On 13 June Howe returned to Portsmouth with his prizes and two weeks later was visited by the King, the Queen and three princesses who presented him with a diamond-hilted sword. Some ill-feeling was generated when he was repeatedly requested by Lord Chatham, who was not a friend of his, to provide a list of those officers proving meritorious of honours. When he did present the list he specifically mentioned that it was incomplete, but nevertheless the government proceeded to issue gold medals to all those on the list, leaving an everlasting slur on those omitted. Howe himself was personally slighted by Prime Minister Pitt and his brother Chatham who indicated that the king’s intention to make him a Knight of the Garter would not be in the public interest, and that he would be better to accept their offer of a marquisette, an offer he coolly refused. Fortunately the king was totally devoted to Howe and eventually awarded him the garter on 2 June 1797.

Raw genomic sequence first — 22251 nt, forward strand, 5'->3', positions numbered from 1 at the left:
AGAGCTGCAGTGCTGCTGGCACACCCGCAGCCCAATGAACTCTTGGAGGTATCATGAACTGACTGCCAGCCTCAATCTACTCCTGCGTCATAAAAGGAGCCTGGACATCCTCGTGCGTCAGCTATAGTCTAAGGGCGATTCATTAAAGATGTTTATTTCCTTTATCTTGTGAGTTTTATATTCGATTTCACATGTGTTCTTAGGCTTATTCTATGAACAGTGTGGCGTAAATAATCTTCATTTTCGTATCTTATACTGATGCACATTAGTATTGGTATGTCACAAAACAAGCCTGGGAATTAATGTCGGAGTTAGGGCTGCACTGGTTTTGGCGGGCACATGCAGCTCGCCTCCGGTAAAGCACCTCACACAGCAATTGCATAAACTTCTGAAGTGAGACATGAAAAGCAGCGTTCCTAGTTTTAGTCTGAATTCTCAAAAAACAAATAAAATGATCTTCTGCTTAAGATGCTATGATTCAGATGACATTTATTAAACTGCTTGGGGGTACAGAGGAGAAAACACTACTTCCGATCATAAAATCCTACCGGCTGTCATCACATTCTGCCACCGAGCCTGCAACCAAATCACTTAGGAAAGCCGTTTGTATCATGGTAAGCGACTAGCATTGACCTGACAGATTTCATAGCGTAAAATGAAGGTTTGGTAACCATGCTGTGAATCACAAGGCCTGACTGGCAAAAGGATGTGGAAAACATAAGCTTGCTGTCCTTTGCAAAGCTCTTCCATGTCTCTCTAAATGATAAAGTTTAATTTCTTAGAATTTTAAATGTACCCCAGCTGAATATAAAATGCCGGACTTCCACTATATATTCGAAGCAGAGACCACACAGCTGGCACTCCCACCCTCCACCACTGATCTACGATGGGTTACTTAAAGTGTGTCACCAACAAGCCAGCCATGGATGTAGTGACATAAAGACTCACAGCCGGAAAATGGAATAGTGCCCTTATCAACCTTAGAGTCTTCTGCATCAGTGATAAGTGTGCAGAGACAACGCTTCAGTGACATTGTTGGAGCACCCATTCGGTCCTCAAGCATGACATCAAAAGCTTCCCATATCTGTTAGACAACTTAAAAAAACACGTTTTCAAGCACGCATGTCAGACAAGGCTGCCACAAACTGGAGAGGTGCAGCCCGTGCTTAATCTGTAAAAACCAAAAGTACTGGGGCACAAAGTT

On 22 August he sailed from St Helens with thirty-seven sail-of-the-line, once more cruising in his favourite stretch of water from Ushant to the Scilly Isles, but by 21 September he was back at Torbay. A further sortie to sea from 9-29 November ended with the fleet returning to Spithead where it remained for the winter before departing once more on 14 February 1795 with forty-two sail of the line, including five Portuguese, in escort of the East and West India convoys, returning to Spithead after seeing them on their way. In the spring Howe, who had been suffering badly from gout, asked to be relieved but was prevailed to go to sea once more when it was known that the French had broken out from Brest. In the event a gale drove them back to port and Howe took to the waters of Bath to temper his gout. Admiral Lord Bridport now became temporary commander of the Channel fleet, a difficult position for both men which culminated in Howe claiming that his subordinate did not show him the proper deference, and stating to his flag-captain Curtis that if he ever did return to sea again he would refuse to serve with Bridport. The rift was not surprising as a degree of animosity had existed between the two officers ever since Howe’s spell at the Admiralty.